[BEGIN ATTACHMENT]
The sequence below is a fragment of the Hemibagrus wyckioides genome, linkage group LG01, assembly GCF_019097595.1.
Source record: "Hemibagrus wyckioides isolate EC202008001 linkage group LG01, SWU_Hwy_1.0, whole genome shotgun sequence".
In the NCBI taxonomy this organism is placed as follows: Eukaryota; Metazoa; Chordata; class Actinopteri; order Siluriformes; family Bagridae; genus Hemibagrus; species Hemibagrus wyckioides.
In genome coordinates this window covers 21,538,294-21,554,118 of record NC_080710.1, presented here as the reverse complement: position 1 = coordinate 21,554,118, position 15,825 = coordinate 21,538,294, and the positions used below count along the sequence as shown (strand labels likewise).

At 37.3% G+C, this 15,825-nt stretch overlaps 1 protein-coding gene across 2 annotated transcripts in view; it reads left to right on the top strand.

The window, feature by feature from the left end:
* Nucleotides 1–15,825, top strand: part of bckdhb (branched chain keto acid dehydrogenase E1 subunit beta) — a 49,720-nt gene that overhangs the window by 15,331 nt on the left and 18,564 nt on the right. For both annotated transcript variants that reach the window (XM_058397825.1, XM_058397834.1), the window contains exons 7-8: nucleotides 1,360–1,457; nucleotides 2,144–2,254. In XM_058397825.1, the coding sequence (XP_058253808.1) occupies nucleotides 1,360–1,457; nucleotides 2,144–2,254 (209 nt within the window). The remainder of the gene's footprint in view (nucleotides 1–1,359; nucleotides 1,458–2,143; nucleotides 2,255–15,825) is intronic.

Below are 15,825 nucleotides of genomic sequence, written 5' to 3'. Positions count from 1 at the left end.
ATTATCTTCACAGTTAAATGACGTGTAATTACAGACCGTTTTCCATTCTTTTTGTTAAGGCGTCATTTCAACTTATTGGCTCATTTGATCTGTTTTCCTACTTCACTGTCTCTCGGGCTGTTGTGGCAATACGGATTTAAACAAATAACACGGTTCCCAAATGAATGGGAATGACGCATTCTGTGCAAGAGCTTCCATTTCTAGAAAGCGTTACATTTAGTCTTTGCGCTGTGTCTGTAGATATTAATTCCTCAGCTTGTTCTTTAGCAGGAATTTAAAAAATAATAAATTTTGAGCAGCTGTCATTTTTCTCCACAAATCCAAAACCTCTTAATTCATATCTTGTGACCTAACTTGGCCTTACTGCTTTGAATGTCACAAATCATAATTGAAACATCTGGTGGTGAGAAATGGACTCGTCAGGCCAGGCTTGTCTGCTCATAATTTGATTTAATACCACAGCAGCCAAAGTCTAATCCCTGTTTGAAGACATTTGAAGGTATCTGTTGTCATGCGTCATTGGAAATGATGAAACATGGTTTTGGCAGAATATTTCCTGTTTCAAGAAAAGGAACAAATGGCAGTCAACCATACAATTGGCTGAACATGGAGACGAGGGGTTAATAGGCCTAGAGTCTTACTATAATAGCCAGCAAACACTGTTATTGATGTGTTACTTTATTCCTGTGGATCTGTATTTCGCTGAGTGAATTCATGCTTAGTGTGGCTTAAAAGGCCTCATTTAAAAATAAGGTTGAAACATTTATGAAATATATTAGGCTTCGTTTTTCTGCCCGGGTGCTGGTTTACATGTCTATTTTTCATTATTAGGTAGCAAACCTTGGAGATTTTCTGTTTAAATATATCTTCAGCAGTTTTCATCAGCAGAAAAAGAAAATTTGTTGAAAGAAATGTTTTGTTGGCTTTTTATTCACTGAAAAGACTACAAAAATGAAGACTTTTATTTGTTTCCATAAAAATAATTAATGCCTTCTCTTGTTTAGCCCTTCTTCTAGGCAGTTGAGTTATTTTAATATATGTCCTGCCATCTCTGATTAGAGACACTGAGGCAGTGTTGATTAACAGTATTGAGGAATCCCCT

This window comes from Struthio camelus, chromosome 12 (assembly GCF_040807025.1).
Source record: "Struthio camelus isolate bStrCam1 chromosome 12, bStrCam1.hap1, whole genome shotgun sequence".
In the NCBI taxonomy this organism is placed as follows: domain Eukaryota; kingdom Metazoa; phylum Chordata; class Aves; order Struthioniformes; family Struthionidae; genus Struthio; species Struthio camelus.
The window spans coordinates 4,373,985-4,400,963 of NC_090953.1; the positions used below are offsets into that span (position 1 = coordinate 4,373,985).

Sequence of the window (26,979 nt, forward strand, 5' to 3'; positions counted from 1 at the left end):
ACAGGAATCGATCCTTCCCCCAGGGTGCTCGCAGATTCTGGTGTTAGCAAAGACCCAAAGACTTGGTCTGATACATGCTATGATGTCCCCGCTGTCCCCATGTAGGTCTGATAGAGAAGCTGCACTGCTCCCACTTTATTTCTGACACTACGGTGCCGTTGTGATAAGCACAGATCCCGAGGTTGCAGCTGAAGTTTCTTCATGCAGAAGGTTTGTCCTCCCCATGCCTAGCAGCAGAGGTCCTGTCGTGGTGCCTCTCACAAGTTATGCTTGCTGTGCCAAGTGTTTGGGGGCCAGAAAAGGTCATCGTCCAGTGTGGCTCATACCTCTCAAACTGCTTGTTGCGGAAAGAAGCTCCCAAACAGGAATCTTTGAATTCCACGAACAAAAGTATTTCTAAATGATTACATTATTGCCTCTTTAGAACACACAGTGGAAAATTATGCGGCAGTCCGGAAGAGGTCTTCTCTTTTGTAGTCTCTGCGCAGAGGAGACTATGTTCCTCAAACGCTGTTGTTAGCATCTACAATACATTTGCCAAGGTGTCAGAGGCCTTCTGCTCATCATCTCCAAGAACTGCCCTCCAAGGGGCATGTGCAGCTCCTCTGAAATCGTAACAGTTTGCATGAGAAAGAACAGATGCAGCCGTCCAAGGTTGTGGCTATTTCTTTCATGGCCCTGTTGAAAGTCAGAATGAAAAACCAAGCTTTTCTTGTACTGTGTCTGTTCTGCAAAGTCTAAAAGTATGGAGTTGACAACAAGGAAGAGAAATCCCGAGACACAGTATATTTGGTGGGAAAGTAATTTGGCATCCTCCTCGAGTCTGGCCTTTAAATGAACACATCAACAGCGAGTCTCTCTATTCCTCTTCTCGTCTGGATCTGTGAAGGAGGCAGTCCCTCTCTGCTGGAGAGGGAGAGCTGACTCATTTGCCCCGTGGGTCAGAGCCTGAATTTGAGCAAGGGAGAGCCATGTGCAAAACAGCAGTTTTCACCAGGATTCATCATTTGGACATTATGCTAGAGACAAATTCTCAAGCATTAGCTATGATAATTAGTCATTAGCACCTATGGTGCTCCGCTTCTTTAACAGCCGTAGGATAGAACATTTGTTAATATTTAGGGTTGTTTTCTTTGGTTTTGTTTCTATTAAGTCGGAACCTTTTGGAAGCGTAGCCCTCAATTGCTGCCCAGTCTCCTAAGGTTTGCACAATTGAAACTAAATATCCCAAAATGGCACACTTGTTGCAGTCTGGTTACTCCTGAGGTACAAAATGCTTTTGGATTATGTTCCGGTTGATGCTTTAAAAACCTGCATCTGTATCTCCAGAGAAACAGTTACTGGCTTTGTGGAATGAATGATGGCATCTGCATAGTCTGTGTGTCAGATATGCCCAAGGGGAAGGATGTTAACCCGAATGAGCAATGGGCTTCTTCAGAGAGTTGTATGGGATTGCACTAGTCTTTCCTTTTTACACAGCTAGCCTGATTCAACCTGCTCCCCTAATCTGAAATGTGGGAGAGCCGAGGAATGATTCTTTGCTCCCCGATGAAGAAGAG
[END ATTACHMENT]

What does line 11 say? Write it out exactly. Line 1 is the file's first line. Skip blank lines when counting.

Source record: "Struthio camelus isolate bStrCam1 chromosome 12, bStrCam1.hap1, whole genome shotgun sequence".